Abstract: Memoirs of a Franciscan Monk born in the Italian Alps, who served as a missionary in China and Guatemala, becoming Bishop of Zacapa.
Keywords: book review, religion, missionary, Bishop Luna, China, Guatemala, OFM, Order of Franciscan Monks, Memoirs, biography.
book cover
Title: Memoirs of Bishop Luna: The Life of Bishop Constantino Luna, O.F.M., D.D.
Author: Joseph E. Riley
Publisher: Mary Farm Press
Date Published: January 16, 1998
Pages: 123
Bibliography: 11
Photos: 21
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REVIEW by Orville R. Weyrich, Jr.

The Memoirs of Bishop Luna is the inspiring account of the life of a truly dedicated missionary priest. It charts his life from his humble birth in the Italian Alps and childhood hardships during World War I, to his mission in China that was punctuated by World War II, to his mission in Guatemala serving the Mayan peasants, to his latter years working to improve the lot of people with disabilities as head of the Apostolate of the Suffering, and President of the Blue Army of Our Lady of Fatima. Along the way he endured the tragic death of his father, near martyrdom, and earthquakes, practiced exorcism, and became personal friends with Cardinal Luciani, later known as Pope John Paul I.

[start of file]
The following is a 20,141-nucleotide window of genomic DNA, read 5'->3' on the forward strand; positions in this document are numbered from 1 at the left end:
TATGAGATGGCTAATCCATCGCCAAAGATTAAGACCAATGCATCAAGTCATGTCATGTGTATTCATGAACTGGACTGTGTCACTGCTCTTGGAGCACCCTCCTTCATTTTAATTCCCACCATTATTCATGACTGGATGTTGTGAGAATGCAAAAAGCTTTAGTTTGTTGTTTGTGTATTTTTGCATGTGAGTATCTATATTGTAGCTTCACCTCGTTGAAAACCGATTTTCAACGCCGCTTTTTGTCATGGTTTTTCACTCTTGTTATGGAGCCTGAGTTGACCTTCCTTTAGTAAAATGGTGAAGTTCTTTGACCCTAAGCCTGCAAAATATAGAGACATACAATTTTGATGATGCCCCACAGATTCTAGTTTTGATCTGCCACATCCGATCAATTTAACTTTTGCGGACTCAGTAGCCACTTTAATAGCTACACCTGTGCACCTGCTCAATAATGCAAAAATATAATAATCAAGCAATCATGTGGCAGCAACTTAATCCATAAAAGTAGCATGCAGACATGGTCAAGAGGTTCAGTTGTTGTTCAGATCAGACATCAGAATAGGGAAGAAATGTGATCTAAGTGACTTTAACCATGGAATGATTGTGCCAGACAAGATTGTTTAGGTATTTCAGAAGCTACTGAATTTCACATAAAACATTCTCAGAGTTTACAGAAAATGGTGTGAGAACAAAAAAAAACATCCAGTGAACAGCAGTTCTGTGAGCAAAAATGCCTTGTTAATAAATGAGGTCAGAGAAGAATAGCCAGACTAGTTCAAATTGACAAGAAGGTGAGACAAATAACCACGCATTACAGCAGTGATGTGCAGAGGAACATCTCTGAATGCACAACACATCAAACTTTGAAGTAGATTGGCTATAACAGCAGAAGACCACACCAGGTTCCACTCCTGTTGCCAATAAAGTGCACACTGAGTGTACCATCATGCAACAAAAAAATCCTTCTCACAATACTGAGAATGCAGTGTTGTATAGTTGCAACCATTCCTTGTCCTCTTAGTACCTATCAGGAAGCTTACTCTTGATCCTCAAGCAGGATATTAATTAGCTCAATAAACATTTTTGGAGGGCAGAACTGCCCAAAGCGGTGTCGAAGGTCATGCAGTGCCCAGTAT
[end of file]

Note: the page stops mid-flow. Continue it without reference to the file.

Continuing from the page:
While many events which Bishop Luna describes are moving, I found two passages to be particularly poignant. The first is his account of the death of his father due to World War I and how it affected his outlook on life. His descriptions of his sense of loss caused me to pause and to reflect on how important the father-son relationship can be.

The second passage which I found particularly poignant was his account of the abandoned babies in China, in which I can't help but to envision the horror of seeing my own precious children's faces in his narrative:

Startled from my reverie by the sound of a feeble cry, I suddenly halted in my steps. I searched frantically for the source of the weeping sound and found a little bundle. I lifted and loosened the dirty foul smelling cloth with my foot to discover a very tiny baby girl under the wrappings. She was covered with dust and appeared almost dead, but seeing me she moved, extending her fragile arms, wordlessly crying tears flowing in rivulets that cleansed a path through the grime on her face, her dark eyes tenderly begging for help, begging for food and water, begging for the comfort of human love.
Bishop Luna continues to comment that such events were so commonplace in China that one of his associates, Father Robert Massalongo, found his full-time calling hunting for such babies to adopt them into an orphanage run by the missionaries. Bishop Luna wonders out loud